One of the worlds biggest sun dials, some say the biggest, is in my home town of Trondheim. The sun dial is just at the heart of the town square. That is a tall granite column with a statue of the city’s founder on the top, the viking king Olav Tryggvason (king from about 995 to 1000). Around the statue the cobblestone mosaic forms a gigantic sundial. So when the sun pops out, the column casts its shadow on a cobblestone clock face. The first two pictures show the sun dial when it was repaired in 2001.
These days the city government is thinking to remove this sun dial. Because a couple of rich merchants wants to change the town square, and have given the city a huge amount of money to do so, that is 50 million NOK. In return the want to participate in the decisions, and in the plans I have seen there was no sun dial. Actually not even the statue of the king, but I think they have changed their mind about that. Because there are a lot of protests, and it should be. Nobody wants to remove admiral Nelson or his column on Trafalgar Square in London I guess, or Fontana di Trevi in Rome. So why remove what is really a focal point and landmark in Trondheim, just because it is a smaller town.
NO, said the well known art painter Håkon Bleken and asked the Directorate for Cultural Heritage to interfere. They did. At least they told the local authorities in Trondheim to do nothing before the case was properly evaluated by them, since a square like this is of national importance. The city square is the hub in the baroque town planning made by Johan Caspar von Cicignon (born in Luxembourg in 1625, died in Norway in 1696).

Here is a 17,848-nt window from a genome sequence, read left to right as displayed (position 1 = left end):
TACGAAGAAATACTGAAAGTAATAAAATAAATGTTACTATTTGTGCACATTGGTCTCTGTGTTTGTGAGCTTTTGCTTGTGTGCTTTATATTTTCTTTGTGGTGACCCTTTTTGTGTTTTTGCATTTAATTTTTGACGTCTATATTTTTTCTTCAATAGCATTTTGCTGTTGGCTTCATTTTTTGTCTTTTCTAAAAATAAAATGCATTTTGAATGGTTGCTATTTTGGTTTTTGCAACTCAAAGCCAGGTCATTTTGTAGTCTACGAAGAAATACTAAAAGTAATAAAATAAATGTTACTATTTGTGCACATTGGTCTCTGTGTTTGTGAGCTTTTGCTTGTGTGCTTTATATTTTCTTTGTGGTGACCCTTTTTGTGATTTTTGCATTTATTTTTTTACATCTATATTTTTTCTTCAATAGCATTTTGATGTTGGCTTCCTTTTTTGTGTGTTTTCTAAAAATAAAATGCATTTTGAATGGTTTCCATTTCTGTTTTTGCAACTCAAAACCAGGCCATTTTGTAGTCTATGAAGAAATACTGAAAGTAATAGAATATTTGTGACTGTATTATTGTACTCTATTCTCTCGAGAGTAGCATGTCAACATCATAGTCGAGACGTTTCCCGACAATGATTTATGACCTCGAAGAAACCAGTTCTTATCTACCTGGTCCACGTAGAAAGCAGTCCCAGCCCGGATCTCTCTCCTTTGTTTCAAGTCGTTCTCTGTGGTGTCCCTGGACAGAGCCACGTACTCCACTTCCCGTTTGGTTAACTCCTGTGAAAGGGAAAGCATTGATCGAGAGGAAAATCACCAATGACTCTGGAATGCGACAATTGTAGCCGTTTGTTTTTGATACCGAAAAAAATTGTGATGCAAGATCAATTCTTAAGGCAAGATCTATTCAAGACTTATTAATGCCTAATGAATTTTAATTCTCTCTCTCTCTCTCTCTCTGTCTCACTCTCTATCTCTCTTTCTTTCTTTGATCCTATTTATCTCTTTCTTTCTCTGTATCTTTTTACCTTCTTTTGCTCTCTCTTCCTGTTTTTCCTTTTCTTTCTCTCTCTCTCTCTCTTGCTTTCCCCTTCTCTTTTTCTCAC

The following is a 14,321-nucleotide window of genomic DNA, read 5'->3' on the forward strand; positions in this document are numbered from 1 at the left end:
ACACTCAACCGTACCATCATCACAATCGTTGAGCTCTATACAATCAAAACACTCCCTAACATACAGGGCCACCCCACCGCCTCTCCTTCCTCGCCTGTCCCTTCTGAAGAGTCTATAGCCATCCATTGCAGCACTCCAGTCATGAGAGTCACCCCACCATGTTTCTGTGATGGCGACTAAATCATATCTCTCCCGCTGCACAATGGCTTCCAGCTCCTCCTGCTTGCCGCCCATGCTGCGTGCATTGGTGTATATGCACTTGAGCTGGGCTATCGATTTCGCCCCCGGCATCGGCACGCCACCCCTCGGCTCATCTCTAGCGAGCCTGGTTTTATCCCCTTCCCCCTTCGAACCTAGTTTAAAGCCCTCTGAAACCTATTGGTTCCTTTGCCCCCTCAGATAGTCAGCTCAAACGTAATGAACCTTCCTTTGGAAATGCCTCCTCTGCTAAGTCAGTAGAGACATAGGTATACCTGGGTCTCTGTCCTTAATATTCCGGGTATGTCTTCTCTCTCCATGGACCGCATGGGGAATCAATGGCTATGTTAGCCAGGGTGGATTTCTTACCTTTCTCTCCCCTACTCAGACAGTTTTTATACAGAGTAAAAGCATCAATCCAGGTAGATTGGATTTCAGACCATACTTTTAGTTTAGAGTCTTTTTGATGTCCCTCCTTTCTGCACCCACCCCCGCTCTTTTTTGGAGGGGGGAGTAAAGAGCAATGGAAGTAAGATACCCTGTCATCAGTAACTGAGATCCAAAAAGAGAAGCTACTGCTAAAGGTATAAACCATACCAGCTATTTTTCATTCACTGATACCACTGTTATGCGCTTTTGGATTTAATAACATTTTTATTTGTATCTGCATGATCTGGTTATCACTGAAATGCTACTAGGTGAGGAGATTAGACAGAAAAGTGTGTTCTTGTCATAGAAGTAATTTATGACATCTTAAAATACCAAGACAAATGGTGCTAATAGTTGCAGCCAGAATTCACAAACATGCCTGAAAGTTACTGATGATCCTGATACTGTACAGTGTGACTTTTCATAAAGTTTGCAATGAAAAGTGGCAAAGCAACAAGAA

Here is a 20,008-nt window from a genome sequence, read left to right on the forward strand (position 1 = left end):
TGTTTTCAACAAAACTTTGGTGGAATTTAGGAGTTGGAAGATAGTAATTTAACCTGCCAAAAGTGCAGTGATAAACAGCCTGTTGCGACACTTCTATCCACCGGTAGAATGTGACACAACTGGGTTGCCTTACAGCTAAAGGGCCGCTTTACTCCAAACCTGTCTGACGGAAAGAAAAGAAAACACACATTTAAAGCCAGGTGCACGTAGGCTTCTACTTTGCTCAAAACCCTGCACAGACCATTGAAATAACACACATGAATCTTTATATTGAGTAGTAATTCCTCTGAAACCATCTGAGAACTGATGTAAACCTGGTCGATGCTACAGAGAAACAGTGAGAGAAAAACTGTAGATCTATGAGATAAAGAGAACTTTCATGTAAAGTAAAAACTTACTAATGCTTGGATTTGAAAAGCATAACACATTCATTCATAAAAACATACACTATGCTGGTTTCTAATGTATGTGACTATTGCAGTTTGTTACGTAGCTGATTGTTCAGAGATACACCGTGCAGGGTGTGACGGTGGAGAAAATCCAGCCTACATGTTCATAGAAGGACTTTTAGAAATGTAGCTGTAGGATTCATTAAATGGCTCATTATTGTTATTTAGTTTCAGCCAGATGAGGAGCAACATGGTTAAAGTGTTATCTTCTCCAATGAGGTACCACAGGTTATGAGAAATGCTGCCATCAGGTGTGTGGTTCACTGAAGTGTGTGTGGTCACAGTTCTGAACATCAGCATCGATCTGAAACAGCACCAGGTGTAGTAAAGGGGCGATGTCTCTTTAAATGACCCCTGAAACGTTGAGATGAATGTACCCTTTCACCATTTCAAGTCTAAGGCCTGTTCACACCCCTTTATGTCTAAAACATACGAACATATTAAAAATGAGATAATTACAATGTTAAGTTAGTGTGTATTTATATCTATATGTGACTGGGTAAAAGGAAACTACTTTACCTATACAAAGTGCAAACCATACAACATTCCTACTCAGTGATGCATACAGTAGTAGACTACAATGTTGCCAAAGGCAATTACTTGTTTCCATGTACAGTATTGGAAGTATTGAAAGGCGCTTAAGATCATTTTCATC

The photo is showing the streef of Munkegata, from the tower of Nidarosdomen Cathedral towards the city square, and beyond towards the fjord and the small island Munkholmen. The city of Trondheim got a modern design very early. The big fire in Trondheim in 1681 led to an almost total reconstruction of the city, a plan designed by Cicignon. His baroque style is still used as a gudideline in much of Trondheim’s city centre. In later years there have been quite the debate over whether or not the plan’s intentions are being stretched by entrepreneurs trying to profit from infringing the plan’s strict building boundaries, according to Wikipedia, and others.
Trondheim celebrated 1000 years in 1997. The statue and the sun dial is not that old. The statue was made by the sculptor Wilhelm Rasmussen in 1921.
There are things going on on the city square in trondheim, sometimes, but the the local authorities want the place to be used even more. I agree. And I agree even more with the historian who now says that it is not the square that needs to be changed for that to happen. It is what’s in the surrounding houses that needs to be changed. Insurance companies, banks and an oil company like today does create crowds in the city center.
There are some more photos from Trondheim in my web gallery.
5 thoughts on “Somebody wants to remove the viking king”
It would be sad if that sundial was taken down! It looks like a good backdrop for any city celebration.
You can’t let them remove your King, he’s part of your history! He should be there telling the time long after the Rolex’s of the moneymen have fallen into disrepair.
Totally agree with Finn and Samapictures!
The king should stay! What is it with councils and governments that are so eager to bulldoze historic sights in the name of development? Development should take place with respect to history, not in place of history.